My first two days were extra hard because of the congee. Yes, no joke! I know for some of you who enjoys eating congee would say ‘oh it’s such a small thing’, but to a few like me who grew up not friends with it, you’d understand. However, the hunger and tummy pains helped me to realize that while I can choose to drop the congee all I want, I will suffer of intestinal pains since my body is taking in lots of antibiotics, albeit through IV, because I wasn’t filling my tummy enough to protect it. OR I can try to see things differently and learn to appreciate by taking it while in the hospital, and help my body recover faster.
You see, in life we may feel exactly like that — stuck, thrown things we have no choice but accept, or given situations we can’t do anything about.. but hear me when I say this – whenever you find yourself in that situation, drop whatever lens you’re wearing, put on your gratitude lens and decide to look at the situation at a different angle. Train your eyes to see the good, and the beauty in things. To try first even before we open our mouths to complain and utter the words, “I can’t do it”. Because, really, who knows if you haven’t tried, right?
I remember a quote I once read, don’t be afraid to try new things, to make mistakes, because we only need to be right once.
I realized that looking at things in a negative and scary way will not get us anywhere. More than anything, it will only leave us feeling paralyze. As I was staring at my congee on day 2, I thought to myself – well Peachy, these are your options: 1. you can starve yourself and suffer tummy pains due to lack of food, 2. you can opt to buy fast food which is not good for you and your throat so you’ll end up prolonging your hospital stay. 3. or you can use this time to get to know congee and find out why others love it. I choose the latter.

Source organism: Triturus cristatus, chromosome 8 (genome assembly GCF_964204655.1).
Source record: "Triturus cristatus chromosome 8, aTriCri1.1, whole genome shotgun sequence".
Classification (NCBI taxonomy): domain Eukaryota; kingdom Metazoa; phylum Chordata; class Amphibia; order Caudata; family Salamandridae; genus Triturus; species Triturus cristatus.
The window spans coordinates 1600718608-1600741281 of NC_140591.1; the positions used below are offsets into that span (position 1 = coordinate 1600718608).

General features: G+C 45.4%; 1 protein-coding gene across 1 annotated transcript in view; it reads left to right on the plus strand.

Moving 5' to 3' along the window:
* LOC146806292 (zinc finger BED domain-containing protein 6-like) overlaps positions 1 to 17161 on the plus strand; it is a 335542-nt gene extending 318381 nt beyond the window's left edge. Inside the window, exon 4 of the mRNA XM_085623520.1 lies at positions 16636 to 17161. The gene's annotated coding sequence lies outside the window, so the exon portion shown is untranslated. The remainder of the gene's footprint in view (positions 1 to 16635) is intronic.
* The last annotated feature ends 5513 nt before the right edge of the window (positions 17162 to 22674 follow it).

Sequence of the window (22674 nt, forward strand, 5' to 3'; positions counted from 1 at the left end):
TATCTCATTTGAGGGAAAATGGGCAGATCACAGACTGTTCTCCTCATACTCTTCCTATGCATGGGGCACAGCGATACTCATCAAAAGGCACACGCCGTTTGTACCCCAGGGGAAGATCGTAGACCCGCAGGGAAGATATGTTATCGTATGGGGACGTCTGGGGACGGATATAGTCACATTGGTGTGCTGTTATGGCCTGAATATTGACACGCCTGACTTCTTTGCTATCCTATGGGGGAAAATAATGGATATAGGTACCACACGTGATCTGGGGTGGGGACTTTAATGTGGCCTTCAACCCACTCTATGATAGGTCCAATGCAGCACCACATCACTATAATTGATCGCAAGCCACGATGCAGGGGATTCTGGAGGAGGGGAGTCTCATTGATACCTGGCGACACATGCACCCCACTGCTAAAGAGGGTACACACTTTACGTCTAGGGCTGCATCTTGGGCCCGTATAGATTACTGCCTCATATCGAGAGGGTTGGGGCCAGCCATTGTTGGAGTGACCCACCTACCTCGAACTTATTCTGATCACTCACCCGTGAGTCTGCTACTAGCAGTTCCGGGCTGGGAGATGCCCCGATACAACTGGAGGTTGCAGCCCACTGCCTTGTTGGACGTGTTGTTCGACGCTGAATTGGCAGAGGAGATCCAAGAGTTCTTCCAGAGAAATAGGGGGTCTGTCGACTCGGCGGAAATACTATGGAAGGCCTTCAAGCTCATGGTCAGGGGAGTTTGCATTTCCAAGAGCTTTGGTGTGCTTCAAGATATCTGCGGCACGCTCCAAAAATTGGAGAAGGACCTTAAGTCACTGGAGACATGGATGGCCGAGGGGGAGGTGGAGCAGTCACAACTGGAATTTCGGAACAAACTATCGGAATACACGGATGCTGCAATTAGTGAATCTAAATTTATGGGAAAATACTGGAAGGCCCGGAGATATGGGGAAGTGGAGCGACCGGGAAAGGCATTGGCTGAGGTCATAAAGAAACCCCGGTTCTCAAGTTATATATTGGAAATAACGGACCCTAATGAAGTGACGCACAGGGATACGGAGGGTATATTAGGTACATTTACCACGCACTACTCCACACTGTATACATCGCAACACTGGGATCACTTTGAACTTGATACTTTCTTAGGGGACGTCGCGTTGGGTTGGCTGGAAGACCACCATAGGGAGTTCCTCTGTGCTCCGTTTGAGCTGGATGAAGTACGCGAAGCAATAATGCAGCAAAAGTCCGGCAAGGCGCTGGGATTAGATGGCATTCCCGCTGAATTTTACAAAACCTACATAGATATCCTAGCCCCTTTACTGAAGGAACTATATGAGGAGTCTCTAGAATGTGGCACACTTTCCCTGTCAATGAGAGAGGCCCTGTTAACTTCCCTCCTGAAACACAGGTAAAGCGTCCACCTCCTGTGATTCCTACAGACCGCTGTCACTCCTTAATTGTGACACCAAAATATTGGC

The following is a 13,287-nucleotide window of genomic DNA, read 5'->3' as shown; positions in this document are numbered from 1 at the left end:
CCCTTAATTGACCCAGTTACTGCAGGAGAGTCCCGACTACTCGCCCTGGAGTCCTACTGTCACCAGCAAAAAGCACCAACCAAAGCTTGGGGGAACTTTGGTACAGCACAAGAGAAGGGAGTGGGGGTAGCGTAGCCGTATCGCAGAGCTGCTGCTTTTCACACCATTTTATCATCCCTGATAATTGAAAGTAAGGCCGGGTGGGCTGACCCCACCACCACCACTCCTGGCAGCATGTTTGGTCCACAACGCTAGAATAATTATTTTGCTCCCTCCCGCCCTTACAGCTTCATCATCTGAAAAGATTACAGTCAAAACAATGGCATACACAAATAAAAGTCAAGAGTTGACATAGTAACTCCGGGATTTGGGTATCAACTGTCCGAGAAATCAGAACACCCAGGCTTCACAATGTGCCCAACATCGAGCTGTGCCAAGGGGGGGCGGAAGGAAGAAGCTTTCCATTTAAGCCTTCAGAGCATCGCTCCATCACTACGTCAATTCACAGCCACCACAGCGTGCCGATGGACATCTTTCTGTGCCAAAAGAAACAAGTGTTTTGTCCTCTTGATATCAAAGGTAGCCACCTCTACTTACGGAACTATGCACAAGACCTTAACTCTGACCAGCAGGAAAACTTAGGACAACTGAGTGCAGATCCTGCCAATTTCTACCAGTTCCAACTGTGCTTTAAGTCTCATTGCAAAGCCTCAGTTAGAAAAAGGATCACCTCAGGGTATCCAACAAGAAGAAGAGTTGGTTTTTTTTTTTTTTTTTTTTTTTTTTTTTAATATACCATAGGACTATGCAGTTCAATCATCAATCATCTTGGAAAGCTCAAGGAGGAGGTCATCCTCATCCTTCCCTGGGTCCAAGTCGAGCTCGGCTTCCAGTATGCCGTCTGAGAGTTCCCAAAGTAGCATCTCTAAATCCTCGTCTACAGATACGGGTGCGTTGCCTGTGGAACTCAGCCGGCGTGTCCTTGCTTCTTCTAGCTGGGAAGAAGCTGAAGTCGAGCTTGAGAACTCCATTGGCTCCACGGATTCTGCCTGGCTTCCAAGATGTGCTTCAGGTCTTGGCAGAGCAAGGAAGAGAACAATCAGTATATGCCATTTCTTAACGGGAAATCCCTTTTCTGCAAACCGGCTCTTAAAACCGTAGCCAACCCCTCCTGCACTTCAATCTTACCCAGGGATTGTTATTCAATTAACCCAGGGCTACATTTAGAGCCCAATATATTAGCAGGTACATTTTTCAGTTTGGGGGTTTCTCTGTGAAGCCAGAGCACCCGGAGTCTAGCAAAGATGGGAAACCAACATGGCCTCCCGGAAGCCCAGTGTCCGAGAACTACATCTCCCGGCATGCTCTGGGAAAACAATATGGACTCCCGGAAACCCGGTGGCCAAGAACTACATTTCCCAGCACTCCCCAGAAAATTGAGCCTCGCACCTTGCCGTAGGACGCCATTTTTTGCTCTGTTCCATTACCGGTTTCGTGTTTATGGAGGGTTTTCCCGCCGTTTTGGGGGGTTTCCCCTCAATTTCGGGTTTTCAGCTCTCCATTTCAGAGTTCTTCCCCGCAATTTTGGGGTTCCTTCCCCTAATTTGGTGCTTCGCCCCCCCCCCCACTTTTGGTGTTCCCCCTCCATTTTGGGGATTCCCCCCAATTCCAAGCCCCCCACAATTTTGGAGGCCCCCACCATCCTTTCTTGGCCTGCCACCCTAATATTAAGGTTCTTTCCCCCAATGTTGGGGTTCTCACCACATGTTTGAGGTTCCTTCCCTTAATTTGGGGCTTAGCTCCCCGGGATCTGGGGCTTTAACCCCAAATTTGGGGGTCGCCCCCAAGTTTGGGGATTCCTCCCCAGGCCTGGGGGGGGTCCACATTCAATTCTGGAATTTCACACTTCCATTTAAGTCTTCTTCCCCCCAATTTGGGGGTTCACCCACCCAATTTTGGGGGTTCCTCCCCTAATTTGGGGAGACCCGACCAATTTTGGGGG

Had I not tried, I wouldn’t have discovered why others love eating congee and what’s so special about it. Thanks to that hospital confinement, I can now relate to my friends who enjoys and have this for their meal. Had I not tried, I wouldn’t be enjoying it now.
While it may be unfortunate that I had to be admitted in the hospital for 5 days and paid a fee enough to break my pocket for a few months, I am actually grateful of it. If not for this confinement, I wouldn’t have known that really what is causing me to be sickly lately is not just because I was suffering of sickness, but because my immunity is in ground zero. As in nada. None. And if not for this experience, I would still be hating congee. Today, I know that I need to handle stress and pressure better. That every now and then, I must allow my body to truly unwind and not just because I am attending someone else’s party (which I thought is already considered as destressing). To eat the right kind of food, to drink enough fluids, and to sleep right because I am not getting any younger (even if my brain still feels like it!). Oh! And that congee actually do taste good!
Learning to appreciate and see things differently will not make us any less of a person. In fact, it can even add more to who we are. It adds up to our learning, to our capabilities, to our understanding, to our personality. More so, we come out of the experience stronger.
And to end this post, let me share with you this Bible verse: “Consider it pure joy, my brothers and sisters, whenever you face trials of many kinds, because you know that the testing of your faith produces perseverance. Let perseverance finish its work so that you may be mature and complete, not lacking anything.” James 1:2-4